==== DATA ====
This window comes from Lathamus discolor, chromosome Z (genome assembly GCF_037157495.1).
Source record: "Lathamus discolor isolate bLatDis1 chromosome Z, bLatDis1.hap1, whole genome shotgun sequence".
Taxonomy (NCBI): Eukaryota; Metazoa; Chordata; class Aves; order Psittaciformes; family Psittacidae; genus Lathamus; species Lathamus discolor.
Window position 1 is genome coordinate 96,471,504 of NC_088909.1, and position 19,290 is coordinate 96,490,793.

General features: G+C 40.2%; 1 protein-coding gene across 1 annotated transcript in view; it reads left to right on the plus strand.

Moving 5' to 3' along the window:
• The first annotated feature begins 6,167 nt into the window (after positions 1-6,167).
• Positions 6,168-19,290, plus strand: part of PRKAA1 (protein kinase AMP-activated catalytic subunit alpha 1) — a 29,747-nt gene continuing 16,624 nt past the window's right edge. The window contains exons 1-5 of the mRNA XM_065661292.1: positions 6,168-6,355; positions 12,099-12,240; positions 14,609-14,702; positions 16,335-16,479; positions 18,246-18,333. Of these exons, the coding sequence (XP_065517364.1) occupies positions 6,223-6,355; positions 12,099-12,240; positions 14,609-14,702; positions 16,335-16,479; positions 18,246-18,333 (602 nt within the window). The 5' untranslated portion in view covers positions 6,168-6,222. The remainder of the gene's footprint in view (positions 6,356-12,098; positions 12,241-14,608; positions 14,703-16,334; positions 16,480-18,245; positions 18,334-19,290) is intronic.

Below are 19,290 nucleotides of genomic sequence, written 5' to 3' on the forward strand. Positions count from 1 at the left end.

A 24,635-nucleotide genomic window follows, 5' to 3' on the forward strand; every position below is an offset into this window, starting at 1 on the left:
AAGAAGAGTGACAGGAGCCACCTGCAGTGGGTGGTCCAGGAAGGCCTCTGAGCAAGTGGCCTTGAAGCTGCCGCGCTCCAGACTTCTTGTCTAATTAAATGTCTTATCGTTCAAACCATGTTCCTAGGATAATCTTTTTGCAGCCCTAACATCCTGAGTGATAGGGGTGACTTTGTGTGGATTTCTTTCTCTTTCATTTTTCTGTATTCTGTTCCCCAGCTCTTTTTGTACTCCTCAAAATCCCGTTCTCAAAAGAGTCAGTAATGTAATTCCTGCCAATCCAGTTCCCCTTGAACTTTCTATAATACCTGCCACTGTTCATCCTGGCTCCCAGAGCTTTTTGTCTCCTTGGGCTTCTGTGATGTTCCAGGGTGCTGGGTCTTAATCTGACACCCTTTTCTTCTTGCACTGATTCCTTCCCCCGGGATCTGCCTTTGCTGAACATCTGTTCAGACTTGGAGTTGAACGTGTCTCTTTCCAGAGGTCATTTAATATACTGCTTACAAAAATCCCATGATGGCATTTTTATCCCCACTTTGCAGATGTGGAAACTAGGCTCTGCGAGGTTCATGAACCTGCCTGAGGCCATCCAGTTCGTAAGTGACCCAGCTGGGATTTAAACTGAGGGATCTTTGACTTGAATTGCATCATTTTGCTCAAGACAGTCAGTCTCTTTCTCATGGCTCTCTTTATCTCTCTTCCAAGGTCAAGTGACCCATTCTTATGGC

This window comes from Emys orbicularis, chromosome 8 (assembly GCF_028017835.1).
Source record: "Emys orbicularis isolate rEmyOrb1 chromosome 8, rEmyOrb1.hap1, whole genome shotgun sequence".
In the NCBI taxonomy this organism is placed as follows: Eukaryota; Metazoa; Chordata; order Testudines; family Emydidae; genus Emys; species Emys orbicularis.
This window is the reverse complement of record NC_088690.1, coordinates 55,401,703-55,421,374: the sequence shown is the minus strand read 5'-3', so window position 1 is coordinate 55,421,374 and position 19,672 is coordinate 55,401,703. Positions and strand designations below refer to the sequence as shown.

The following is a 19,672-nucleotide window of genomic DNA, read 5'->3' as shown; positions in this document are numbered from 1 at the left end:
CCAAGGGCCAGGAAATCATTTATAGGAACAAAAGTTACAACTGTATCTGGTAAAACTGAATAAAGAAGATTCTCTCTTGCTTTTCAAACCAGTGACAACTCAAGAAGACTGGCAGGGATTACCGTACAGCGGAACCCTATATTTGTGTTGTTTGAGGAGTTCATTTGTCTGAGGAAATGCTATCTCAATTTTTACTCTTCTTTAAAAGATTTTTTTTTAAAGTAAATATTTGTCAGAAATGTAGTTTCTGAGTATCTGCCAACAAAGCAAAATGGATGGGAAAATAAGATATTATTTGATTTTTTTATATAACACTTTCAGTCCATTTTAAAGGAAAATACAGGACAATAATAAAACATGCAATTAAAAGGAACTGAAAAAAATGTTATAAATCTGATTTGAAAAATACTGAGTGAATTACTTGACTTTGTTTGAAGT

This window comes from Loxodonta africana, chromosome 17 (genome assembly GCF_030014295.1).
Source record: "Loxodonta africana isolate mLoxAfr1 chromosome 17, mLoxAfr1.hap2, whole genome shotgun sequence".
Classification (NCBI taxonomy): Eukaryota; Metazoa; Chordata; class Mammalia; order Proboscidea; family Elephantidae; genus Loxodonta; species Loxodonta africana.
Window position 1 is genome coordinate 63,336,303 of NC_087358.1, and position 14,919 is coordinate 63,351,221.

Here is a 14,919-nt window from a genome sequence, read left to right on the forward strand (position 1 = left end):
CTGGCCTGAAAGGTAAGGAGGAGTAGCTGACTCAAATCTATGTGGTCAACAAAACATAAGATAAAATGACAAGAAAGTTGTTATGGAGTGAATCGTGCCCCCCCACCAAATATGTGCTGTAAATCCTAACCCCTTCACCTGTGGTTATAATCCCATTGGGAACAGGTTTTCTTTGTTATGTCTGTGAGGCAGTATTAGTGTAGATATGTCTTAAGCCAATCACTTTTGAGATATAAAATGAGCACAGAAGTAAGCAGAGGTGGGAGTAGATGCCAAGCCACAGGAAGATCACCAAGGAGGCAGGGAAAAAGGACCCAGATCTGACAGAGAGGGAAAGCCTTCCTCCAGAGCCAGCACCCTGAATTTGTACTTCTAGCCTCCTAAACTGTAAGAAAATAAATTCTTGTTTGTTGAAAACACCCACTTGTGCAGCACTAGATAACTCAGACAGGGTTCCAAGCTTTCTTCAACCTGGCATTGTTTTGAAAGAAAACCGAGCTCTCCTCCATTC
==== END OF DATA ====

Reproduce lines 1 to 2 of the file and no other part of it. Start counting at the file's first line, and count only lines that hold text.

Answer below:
This window comes from Lathamus discolor, chromosome Z (genome assembly GCF_037157495.1).
Source record: "Lathamus discolor isolate bLatDis1 chromosome Z, bLatDis1.hap1, whole genome shotgun sequence".